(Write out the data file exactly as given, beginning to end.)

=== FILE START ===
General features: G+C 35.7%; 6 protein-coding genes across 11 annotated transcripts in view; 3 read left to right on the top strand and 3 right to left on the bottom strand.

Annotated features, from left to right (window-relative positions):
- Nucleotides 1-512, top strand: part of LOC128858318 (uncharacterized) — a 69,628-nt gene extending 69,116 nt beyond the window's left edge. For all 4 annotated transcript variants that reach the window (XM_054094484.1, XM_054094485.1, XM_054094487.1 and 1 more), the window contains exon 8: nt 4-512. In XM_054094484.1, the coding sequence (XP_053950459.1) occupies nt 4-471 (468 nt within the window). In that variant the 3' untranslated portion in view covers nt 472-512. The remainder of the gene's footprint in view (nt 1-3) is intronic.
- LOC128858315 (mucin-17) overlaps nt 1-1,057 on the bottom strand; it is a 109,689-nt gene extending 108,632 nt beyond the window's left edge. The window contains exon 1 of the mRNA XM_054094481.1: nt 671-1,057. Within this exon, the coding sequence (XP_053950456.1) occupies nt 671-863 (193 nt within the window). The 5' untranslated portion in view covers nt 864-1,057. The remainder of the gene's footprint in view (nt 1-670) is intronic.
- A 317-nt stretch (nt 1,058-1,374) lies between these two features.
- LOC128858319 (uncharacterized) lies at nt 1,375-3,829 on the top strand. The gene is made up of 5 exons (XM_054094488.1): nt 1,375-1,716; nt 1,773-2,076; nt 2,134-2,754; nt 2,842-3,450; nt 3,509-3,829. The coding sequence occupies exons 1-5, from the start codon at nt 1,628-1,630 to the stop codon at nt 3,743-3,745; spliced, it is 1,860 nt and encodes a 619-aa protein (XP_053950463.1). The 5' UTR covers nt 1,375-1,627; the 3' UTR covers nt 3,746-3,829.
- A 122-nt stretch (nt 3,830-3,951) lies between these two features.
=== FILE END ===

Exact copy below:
General features: G+C 35.7%; 6 protein-coding genes across 11 annotated transcripts in view; 3 read left to right on the top strand and 3 right to left on the bottom strand.

Annotated features, from left to right (window-relative positions):
- Nucleotides 1-512, top strand: part of LOC128858318 (uncharacterized) — a 69,628-nt gene extending 69,116 nt beyond the window's left edge. For all 4 annotated transcript variants that reach the window (XM_054094484.1, XM_054094485.1, XM_054094487.1 and 1 more), the window contains exon 8: nt 4-512. In XM_054094484.1, the coding sequence (XP_053950459.1) occupies nt 4-471 (468 nt within the window). In that variant the 3' untranslated portion in view covers nt 472-512. The remainder of the gene's footprint in view (nt 1-3) is intronic.
- LOC128858315 (mucin-17) overlaps nt 1-1,057 on the bottom strand; it is a 109,689-nt gene extending 108,632 nt beyond the window's left edge. The window contains exon 1 of the mRNA XM_054094481.1: nt 671-1,057. Within this exon, the coding sequence (XP_053950456.1) occupies nt 671-863 (193 nt within the window). The 5' untranslated portion in view covers nt 864-1,057. The remainder of the gene's footprint in view (nt 1-670) is intronic.
- A 317-nt stretch (nt 1,058-1,374) lies between these two features.
- LOC128858319 (uncharacterized) lies at nt 1,375-3,829 on the top strand. The gene is made up of 5 exons (XM_054094488.1): nt 1,375-1,716; nt 1,773-2,076; nt 2,134-2,754; nt 2,842-3,450; nt 3,509-3,829. The coding sequence occupies exons 1-5, from the start codon at nt 1,628-1,630 to the stop codon at nt 3,743-3,745; spliced, it is 1,860 nt and encodes a 619-aa protein (XP_053950463.1). The 5' UTR covers nt 1,375-1,627; the 3' UTR covers nt 3,746-3,829.
- A 122-nt stretch (nt 3,830-3,951) lies between these two features.